ADVERTISING guru Sir Martin Sorrell today likened the energy crisis to the financial crash of 2008 and warned there may be no signs of economic recovery until 2024.
Today’s results calmed nervous investors somewhat – the stock rallied 12p to 156p.
On the economy, the man dubbed the Sage of Soho told the Standard: “It is going to be tough, whether it is a hard landing or soft landing, the energy stuff is going to have an impact for 2023 that will stretch into 2024 and the next US presidential election.”
On comparisons with the financial crisis, he said: “This is different. You have Putin. Climate change, inflation, interest rates, US-China relations or lack of them. When you look at all those things, it is probably uniformly tough. The financial crisis you could see your way through, this one is harder.”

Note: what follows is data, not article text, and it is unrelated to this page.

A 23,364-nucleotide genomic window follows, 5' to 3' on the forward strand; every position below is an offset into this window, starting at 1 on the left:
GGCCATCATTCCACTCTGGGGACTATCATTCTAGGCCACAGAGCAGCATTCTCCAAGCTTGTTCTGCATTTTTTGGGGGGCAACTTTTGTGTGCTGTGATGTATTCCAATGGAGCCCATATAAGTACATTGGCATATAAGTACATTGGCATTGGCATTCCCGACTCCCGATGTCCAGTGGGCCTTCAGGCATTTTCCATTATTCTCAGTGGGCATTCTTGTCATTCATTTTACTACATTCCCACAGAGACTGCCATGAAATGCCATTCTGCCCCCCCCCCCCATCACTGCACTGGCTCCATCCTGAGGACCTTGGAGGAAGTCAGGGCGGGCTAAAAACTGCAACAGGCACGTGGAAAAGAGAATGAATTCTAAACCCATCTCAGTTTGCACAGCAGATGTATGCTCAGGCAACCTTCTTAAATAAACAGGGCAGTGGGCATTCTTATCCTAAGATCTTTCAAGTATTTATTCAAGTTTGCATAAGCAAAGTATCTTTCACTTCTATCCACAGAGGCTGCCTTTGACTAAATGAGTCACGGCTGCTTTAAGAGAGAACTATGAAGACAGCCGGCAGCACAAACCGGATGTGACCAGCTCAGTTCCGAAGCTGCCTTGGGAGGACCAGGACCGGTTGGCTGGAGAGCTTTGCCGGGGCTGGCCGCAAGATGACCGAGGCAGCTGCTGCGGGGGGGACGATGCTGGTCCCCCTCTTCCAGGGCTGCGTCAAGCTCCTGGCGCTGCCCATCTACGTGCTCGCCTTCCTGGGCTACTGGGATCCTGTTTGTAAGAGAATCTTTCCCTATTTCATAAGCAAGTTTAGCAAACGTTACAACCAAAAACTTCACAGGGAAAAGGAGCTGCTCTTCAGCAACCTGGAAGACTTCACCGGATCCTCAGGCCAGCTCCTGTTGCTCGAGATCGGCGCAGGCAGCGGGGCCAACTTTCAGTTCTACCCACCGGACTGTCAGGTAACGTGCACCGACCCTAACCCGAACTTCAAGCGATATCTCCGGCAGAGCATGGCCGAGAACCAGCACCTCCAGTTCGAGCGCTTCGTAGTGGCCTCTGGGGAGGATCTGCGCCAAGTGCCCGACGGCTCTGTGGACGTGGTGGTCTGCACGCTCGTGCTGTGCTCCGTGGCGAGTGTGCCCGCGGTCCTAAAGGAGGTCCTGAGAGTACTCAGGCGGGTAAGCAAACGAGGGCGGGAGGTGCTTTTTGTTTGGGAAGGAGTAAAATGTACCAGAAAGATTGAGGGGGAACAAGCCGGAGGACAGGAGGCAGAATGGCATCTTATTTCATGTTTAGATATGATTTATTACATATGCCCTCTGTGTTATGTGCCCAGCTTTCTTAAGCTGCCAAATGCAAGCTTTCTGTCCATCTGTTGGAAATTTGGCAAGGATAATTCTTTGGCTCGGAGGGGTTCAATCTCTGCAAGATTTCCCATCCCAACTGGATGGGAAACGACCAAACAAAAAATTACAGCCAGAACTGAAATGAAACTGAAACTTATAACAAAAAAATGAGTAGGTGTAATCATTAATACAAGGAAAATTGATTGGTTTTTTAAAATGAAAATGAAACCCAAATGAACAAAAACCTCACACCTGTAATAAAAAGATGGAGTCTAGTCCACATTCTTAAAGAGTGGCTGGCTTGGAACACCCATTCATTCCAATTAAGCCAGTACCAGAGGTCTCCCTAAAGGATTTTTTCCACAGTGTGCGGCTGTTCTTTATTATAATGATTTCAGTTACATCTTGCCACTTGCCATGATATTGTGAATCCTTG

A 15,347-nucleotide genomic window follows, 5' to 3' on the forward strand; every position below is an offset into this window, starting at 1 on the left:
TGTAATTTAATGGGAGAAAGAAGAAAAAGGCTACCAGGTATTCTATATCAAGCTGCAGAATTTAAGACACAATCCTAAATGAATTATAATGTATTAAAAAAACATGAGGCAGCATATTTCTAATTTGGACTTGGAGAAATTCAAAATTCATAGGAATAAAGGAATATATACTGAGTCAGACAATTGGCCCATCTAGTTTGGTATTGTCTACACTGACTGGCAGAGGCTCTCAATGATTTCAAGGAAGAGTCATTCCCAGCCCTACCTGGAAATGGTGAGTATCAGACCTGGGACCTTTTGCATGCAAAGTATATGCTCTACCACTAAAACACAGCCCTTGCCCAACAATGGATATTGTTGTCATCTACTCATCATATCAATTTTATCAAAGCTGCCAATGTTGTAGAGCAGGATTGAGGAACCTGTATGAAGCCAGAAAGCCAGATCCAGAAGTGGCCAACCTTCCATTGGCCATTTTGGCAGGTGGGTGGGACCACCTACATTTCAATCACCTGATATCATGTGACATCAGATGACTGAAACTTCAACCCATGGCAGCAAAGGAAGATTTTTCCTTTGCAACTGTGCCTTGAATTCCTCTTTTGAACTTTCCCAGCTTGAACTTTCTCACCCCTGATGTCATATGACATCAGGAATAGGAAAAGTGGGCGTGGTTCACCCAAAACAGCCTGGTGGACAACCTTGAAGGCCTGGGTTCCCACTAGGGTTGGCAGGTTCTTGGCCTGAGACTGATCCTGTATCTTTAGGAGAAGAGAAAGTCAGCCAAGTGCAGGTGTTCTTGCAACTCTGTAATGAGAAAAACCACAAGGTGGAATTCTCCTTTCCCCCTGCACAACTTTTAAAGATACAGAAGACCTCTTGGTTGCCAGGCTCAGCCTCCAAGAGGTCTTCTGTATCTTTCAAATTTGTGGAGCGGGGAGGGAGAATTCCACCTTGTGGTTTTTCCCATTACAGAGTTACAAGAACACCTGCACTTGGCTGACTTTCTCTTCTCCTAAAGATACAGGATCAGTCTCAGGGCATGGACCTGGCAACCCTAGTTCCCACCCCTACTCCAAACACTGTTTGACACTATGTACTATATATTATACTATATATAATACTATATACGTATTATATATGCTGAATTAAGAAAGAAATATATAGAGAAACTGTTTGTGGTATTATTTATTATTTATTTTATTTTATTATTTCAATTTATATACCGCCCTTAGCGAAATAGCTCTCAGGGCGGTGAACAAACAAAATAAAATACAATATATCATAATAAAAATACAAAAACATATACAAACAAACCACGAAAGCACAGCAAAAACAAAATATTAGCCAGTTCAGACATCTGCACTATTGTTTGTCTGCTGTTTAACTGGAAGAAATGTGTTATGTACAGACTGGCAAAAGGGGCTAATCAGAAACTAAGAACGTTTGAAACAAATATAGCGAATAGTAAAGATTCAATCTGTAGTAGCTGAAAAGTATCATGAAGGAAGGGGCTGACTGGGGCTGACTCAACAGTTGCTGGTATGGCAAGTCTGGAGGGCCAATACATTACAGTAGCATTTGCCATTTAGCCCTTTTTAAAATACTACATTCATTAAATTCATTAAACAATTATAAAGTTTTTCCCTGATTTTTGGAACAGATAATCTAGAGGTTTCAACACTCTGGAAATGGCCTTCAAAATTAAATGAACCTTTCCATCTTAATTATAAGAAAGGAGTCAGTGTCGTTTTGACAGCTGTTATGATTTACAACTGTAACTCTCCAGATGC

S4 Capital has grown rapidly since Sorrell was ousted from WPP in an acrimonious departure four years ago.
He has remained critical of his former employer as he built a digitally focussed rival, largely through acquisitions paid for with equity.
The summer warning was largely due to the cost of hiring staff. An indication of S4’s growth is that today’s statement showed that staff numbers have “stabilised” at 9100, up from 6000 a year ago.
Sorrell said S4 is now being “more selective” in its hiring. Tech giants such as Facebook have done the same, easing pressure on salaries.
The business is also still recovering from an auditing issue that saw PwC twice delay results statements, deeply unnerving the stock market.
Sorrell had called this “unacceptable and embarrassing”. His rivals at WPP privately enjoyed his disquiet.
Sales at S4 in the last six months were up 60% to £446 million.
Sorrell boasts of eight major accounts that he thinks will see the business through difficult times, of which Google is the biggest. BMW and Facebook owner Meta are also part of that group.
The US Federal Reserve is due to put interest rates up again tonight at 7pm UK time. The Bank of England will do the same tomorrow.
Sorrell warned that borrowing costs would have to rise beyond inflation, to get cost rises under control.